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Time and A Word

Review by Gary Hill

When Yes went into the studio to record their second album, the producer decided that they could benefit from an orchestral string arrangement on much of the material. This works extremely well on some of the songs here, while falling rather flat in other places. This disc is arguably a step above the debut album, and certainly showcases Peter Banks' style of guitar wizardry in quite a few songs. The whole band really seem inspired here, but I must say that a few cuts seem to have been recorded hastily as Anderson could have stood to redo the vocal line. They cover two songs on this one, as on the previous release. This time out Richie Haven's "No Opportunity Necessary, No Experience Needed" opens the album and "Every Days" by Buffalo Springfield is also represented.

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Track by Track Review
No Opportunity Necessary, No Experience Needed
Organ begins this, then a symphonic explosion takes it. As this winds through, a frantic bass line takes over; Squire is just running frantically over the fret board, driving this cut. The chorus is more of a group effort, and after that Banks take the opportunity for a tasty solo. This Richie Havens penned cut seems a great vehicle for the band. Indeed after the second chorus, they explode out into a great instrumental break, augmented again by the orchestra. This jam is a killer early Yes exploration. The remainder of the piece, until the short fast paced interplay section at the end, carries on much like the rest of it.
A descending progression begins this, then a tentative jam with lots of kinetic energy takes it. As this runs through the vocals come in over top. The lyrics on this one are particularly potent. The chorus is a satisfying resolution out of the tension created by the verse segment, and the strings are especially effective on this number. "Love is the only answer, Hate is the root of cancer, then". This cut takes a seemingly deceptively complex arrangement and makes it seem simple and catchy. The band eventually moves this into a fast paced instrumental break that features a lot of soloing by Tony Kaye. This musical excursion seems to be Yes' answer to Vanilla Fudge in many ways. At the end of this they drop it way down to a very atmospheric sort of segment that gains as much from what isn't there as it does from the sounds that are - the space between is enchanting. Both Squire and Banks move subtly around in this segment, bringing a lot of style to it by playing just the right thing, and never too much. A quick flourish ends the piece.
While much of this cut is a rather forgettable jazzy ballad, the center piece frantic jam that makes up the mid-section is awesome and certainly brings the power of the entire piece up. This one is all over the place, and Banks really shines here.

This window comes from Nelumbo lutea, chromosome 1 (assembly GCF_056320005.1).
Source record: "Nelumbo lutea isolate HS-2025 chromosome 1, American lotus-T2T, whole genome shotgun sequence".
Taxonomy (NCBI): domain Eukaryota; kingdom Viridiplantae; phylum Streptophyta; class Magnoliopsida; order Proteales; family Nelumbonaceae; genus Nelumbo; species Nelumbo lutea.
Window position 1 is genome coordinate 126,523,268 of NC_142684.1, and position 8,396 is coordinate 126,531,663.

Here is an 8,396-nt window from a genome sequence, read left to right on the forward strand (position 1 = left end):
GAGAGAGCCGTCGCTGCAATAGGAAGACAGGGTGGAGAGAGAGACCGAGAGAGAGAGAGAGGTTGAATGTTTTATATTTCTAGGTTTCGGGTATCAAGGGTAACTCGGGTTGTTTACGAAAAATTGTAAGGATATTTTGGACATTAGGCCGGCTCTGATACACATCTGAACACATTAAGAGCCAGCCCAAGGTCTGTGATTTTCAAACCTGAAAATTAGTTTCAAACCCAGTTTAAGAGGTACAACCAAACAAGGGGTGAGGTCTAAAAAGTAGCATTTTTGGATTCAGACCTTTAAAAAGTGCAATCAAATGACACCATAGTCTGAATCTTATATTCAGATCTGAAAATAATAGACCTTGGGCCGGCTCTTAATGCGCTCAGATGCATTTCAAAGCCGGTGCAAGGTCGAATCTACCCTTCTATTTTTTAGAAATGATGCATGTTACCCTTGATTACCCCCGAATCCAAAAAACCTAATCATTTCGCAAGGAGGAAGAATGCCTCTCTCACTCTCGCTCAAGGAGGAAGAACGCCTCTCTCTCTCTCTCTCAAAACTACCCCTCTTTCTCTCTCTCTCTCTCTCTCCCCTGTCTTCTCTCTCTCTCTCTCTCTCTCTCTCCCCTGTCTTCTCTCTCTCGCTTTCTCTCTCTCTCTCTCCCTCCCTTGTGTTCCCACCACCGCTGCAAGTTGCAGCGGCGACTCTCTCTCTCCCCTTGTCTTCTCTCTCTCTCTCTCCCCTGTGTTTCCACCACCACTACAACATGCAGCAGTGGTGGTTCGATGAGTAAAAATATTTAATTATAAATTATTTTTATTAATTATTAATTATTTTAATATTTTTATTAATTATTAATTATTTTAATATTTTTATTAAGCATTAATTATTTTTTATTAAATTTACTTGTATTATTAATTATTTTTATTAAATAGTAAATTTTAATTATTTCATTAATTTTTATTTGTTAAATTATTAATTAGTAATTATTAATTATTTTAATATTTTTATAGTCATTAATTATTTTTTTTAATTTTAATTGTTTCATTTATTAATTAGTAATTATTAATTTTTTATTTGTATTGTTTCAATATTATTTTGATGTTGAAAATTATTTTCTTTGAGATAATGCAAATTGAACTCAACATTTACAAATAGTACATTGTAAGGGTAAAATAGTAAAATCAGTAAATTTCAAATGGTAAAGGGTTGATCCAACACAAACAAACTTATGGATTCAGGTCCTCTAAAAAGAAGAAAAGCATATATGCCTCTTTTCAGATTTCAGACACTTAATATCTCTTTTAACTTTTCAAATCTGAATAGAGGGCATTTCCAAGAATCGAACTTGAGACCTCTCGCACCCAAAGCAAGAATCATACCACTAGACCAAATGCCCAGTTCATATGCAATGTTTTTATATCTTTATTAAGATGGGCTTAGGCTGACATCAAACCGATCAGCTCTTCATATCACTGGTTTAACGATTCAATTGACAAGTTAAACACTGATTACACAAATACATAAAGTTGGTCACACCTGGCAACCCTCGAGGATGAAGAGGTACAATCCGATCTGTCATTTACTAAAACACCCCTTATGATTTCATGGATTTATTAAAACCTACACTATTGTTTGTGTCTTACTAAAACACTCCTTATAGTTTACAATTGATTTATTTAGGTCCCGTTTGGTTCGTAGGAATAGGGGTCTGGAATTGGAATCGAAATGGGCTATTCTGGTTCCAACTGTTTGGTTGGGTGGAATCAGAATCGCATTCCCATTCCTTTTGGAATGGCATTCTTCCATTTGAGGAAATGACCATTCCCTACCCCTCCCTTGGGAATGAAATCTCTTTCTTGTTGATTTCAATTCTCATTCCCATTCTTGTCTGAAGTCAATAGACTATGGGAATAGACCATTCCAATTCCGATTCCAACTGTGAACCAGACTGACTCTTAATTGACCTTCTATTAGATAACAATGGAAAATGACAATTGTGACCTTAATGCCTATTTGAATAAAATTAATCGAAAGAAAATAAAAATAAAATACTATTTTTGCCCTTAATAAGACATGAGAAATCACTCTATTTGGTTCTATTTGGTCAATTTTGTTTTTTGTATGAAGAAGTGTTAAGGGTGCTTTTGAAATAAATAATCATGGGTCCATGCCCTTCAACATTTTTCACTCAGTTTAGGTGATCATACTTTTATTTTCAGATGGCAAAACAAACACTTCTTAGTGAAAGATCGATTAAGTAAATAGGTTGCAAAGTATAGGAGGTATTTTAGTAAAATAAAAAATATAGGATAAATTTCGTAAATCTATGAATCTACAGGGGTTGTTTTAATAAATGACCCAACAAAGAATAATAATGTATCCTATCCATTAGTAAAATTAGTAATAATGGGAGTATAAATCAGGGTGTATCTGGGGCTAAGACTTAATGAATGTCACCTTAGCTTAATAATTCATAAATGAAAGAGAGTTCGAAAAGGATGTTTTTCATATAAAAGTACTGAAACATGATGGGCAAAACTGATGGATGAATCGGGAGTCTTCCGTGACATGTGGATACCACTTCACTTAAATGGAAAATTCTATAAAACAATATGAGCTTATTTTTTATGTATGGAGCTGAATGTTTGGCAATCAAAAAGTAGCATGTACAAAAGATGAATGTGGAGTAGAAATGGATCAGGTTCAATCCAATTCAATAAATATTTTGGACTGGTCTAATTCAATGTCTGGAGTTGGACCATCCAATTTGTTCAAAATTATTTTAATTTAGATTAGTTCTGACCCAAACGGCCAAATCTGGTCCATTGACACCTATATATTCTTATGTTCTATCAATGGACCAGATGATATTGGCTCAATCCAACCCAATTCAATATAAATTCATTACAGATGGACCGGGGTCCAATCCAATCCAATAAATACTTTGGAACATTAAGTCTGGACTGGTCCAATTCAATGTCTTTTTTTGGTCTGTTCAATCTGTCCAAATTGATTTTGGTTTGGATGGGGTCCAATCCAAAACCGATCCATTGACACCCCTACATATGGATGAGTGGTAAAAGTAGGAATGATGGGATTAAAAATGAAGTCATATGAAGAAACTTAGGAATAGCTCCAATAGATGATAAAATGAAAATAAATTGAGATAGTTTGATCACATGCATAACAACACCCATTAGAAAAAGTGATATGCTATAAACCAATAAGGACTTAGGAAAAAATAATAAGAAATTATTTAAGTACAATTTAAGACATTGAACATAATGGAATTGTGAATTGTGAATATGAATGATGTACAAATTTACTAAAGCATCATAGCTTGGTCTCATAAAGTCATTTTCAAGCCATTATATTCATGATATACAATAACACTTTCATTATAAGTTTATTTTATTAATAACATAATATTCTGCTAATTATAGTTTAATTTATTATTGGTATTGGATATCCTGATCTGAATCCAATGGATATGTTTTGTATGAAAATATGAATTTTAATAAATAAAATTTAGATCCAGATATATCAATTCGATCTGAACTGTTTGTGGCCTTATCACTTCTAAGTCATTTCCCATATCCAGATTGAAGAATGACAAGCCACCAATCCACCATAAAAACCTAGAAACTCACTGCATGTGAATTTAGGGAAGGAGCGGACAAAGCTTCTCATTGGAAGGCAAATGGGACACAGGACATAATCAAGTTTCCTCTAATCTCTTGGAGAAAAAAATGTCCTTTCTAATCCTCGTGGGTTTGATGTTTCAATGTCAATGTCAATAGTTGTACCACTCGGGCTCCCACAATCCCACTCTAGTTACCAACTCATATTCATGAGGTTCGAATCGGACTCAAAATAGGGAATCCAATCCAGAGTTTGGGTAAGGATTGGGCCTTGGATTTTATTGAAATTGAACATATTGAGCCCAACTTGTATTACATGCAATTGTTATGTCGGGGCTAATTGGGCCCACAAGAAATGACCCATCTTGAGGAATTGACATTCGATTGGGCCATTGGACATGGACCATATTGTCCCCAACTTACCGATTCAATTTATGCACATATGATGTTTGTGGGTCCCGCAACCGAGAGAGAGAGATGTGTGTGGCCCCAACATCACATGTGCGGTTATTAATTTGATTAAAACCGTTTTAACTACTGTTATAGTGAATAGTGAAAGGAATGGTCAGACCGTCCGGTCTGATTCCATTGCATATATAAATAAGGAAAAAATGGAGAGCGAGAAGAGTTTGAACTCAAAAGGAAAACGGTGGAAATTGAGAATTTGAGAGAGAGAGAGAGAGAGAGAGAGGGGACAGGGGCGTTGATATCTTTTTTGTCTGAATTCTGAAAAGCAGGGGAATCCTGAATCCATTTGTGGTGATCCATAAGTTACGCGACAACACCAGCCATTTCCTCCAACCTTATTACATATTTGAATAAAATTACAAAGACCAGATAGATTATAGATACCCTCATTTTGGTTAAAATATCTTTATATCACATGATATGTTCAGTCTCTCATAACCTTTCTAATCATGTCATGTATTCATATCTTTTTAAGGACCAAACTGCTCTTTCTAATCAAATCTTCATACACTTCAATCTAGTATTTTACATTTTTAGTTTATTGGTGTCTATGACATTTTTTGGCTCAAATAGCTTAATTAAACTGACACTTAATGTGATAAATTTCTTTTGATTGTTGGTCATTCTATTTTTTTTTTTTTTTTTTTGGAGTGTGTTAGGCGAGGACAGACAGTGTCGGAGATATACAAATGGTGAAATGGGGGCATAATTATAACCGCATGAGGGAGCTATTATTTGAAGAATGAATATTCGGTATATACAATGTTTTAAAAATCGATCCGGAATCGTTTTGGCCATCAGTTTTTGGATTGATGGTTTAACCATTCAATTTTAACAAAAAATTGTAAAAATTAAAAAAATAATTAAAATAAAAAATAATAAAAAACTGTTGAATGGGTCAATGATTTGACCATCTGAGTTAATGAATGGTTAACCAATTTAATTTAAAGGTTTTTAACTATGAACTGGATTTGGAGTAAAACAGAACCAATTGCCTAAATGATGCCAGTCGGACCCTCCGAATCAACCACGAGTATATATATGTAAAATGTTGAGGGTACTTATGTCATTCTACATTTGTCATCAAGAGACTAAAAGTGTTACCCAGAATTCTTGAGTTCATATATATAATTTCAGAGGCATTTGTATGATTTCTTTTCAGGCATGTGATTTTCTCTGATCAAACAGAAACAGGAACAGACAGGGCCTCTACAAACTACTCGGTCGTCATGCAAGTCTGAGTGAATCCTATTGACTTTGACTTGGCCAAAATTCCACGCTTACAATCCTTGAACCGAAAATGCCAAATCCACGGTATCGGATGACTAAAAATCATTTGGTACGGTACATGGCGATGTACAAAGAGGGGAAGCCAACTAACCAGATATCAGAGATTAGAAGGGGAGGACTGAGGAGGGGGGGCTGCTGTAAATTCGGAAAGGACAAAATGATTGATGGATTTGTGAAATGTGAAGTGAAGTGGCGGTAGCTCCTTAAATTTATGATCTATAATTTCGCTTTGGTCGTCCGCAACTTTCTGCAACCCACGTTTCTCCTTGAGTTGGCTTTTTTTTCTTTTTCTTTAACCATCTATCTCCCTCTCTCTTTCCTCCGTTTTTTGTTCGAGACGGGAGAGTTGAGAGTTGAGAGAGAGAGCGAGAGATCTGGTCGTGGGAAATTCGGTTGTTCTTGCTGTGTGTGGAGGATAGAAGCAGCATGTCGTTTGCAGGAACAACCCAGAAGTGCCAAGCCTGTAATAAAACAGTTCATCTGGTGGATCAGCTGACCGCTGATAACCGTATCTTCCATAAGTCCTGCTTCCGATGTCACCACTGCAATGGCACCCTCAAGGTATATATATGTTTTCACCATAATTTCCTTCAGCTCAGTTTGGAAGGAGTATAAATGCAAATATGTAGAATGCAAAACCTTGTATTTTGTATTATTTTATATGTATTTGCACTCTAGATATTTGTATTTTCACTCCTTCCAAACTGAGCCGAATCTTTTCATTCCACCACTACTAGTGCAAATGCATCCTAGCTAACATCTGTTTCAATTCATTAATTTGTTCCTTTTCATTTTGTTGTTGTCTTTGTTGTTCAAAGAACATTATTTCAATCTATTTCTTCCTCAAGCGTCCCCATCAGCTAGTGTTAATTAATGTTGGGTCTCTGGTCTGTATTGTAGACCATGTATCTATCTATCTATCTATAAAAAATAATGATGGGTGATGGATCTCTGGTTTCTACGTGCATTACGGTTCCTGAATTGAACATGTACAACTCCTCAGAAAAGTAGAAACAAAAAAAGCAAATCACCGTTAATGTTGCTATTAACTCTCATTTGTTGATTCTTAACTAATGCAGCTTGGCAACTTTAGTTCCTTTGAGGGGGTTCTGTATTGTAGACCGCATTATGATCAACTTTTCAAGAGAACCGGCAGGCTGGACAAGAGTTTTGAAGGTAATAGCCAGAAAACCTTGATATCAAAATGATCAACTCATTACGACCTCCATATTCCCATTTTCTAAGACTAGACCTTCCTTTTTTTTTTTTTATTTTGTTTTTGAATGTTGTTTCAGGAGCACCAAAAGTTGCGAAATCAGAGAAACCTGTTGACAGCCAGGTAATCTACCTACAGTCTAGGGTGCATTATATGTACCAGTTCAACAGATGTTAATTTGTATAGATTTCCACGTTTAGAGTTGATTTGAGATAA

Sweet Dreams
Although this one is a bit more familiar to Yes fans, than much of the material here, its fairly straightforward Beatlesish song structure is just not that special. Although catchy, this is one of the weaker tracks on the disc, gaining much of its appeal, I believe, from the repetition awarded it from its presence on Yesterdays.
The Prophet
Organ begins this in rather noisy enigmatic fashion. It holds the piece for quite a while, creating various melody elements and working through them. After a tie the orchestra joins in, building on this melody. Then the rest of the group comes in on it for a time before a new bouncy straightforward jam ensues. They begin to create within this structure for a time, then drop it down and Banks takes a jazzy solo. The verse, a quick rather psychedelic structure takes the track next, running through. The next change is a drop to bass and strings only accompanying the vocal. These segments make up the mass of the rest of the cut with short bursts of improvisational jamming showing up from time to time. An extended instrumental segment, based on earlier elements, shows up later. A false ending gives way to a reprise in the form of short fast paced musical exploration.
Clear Days
This is a short, rather syrupy ballad, and not one of the stronger points on the album. If you listen closely, Anderson's voice is even a bit hoarse at times on this one.
Astral Traveller
This is another of the better-known cuts from the album. It is a fairly strong fast paced early prog cut with definite psychedelic leanings. The instrumental break on this one features some of the most classic Yes oriented instrumentation on the whole album, and the build up that follows, along with its guitar solo, are spectacular. This one is truly awesome, and Squire, Banks and Bruford all are on fire at different points in this number.
Time and A Word
The title track is an intriguing, but not spectacular balladish piece. Although this one has a special place in the hearts of most Yes fans (myself included) listening to it critically it just isn't all that special.
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